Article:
The Significance of Mahishasura's Tale:

The story of Mahishasura serves as a powerful allegory, teaching us profound lessons about the indomitable spirit of righteousness and the consequences of unchecked power and ego. It reminds us that evil, no matter how formidable, can be overcome when the divine forces of wisdom, strength, and courage unite for a just cause.

Mahishasura in Contemporary Culture:

The legend of Mahishasura continues to be celebrated during the festival of Navratri, where the nine nights are dedicated to the nine forms of the goddess. On the tenth day, Vijayadashami or Dussehra is celebrated, symbolizing the victory of good over evil, much like the triumph of Durga over Mahishasura.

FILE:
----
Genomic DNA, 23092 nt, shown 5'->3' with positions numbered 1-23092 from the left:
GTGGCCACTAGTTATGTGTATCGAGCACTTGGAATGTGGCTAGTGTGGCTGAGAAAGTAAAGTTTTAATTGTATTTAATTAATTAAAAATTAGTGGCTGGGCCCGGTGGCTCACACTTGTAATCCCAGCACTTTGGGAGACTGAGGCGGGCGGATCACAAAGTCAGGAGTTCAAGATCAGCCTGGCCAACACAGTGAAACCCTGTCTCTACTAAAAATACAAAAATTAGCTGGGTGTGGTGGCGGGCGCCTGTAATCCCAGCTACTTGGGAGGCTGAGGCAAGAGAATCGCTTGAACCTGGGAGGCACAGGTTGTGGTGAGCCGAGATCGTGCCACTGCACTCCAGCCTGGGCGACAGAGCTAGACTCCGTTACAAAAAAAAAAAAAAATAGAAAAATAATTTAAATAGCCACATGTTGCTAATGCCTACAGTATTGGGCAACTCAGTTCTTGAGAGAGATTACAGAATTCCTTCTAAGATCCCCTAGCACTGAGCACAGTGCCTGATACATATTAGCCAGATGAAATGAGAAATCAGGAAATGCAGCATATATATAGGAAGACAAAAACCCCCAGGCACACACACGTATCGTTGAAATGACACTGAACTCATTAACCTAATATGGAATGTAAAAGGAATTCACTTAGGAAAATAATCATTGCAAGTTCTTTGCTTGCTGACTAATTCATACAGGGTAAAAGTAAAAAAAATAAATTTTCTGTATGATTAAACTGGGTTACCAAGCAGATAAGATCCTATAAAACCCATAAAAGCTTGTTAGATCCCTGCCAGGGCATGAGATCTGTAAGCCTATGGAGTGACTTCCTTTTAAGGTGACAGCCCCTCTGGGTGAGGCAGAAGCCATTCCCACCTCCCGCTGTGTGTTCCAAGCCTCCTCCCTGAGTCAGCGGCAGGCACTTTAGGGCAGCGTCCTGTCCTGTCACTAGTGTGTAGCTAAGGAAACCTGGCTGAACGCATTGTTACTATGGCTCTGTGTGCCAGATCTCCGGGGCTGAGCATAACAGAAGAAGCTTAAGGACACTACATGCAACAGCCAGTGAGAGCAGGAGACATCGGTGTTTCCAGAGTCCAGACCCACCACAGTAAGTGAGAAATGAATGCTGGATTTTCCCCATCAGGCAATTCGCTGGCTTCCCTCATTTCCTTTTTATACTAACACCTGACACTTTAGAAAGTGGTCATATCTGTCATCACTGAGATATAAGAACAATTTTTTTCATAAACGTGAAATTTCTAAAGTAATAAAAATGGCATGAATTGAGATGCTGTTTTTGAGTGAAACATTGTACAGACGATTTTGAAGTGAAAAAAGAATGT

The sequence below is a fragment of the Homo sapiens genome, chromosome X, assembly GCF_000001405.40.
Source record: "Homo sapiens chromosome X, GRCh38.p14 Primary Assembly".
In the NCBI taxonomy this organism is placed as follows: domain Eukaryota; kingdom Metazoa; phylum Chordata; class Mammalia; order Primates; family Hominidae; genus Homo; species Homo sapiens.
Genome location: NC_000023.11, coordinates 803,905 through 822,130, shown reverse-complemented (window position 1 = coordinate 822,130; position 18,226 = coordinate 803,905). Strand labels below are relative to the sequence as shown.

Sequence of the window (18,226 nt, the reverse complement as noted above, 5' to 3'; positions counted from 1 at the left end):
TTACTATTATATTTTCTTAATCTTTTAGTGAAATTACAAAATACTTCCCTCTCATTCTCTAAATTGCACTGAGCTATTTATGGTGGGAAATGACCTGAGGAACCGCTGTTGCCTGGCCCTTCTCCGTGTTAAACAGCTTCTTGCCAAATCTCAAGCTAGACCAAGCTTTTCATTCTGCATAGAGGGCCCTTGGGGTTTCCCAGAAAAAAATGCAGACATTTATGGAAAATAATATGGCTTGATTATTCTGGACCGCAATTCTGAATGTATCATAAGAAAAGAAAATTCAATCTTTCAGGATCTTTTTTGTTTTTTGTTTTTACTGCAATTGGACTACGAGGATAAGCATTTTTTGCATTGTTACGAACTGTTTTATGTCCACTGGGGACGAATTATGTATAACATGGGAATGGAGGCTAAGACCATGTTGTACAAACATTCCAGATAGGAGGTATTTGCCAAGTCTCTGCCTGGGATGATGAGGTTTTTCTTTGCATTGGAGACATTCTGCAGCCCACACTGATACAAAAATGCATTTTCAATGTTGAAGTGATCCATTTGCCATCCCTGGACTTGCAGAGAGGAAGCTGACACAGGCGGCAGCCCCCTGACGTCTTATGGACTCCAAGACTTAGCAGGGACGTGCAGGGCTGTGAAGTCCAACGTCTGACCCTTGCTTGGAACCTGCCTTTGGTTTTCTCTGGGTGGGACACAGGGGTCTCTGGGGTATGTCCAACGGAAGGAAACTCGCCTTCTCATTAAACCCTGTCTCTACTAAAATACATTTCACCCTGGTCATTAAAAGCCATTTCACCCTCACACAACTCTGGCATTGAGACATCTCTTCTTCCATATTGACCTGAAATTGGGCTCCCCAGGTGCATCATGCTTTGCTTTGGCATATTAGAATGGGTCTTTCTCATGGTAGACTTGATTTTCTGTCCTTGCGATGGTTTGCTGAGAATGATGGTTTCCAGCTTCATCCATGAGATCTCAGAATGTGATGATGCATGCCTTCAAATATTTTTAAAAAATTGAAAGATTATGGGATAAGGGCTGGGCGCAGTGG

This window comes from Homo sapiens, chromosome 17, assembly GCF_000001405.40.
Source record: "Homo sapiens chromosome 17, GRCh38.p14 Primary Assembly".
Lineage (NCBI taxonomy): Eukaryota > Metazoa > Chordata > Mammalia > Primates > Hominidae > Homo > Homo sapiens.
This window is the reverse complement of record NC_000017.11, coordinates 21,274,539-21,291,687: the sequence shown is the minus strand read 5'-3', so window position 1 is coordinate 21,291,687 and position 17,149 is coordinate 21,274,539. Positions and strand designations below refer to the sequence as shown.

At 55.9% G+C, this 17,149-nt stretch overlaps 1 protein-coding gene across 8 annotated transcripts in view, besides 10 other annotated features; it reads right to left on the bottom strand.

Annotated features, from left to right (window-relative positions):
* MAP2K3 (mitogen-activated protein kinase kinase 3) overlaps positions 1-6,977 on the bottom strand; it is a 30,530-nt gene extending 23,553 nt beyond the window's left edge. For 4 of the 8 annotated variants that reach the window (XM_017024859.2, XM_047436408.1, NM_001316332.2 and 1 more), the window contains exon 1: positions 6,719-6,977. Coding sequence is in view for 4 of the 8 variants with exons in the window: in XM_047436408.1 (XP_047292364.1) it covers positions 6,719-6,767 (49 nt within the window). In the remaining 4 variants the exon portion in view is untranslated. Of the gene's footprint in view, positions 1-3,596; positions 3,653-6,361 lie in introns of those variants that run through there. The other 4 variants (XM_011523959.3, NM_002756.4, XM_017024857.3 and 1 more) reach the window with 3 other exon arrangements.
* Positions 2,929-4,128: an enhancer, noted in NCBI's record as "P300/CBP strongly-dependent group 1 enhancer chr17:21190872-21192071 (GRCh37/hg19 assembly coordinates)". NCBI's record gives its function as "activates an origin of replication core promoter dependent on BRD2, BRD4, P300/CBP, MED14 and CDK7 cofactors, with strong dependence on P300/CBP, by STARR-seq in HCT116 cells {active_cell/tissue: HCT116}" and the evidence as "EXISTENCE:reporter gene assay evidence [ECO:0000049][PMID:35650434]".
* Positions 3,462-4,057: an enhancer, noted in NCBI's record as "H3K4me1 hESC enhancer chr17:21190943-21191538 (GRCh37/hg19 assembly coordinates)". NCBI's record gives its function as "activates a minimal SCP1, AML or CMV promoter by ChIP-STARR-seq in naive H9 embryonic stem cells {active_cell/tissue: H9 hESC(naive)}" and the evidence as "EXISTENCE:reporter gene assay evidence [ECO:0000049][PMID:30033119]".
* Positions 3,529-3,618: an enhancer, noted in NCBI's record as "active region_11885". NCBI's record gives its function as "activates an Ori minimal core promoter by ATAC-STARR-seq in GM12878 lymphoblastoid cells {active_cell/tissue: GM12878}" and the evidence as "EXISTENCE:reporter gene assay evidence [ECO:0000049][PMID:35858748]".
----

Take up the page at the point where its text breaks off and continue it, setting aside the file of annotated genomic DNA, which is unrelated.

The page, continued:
The tale of Mahishasura is a captivating narrative of cosmic proportions, with timeless lessons of good's triumph over evil and the power of divine intervention. This ancient story not only serves as a cornerstone of Hindu mythology but also continues to be celebrated and cherished in the hearts of millions during the auspicious festival of Navratri. Mahishasura's defeat remains a testament to the indomitable spirit of righteousness and the enduring belief in the victory of good over darkness.

Recent Posts

See All

5 Stages of Language Acquisition

“I talk to my child in my native language but he/she only responds in English” Sounds familiar right? Even if they don’t respond back in the language of your choice they are silently absorbing your wo

Why Not Just Teach Spoken Language?

Many parents approach me expressing the desire for their children to exclusively learn spoken Gujarati—reading and writing are secondary. Yet, mastering the spoken language requires commitment and a m


bottom of page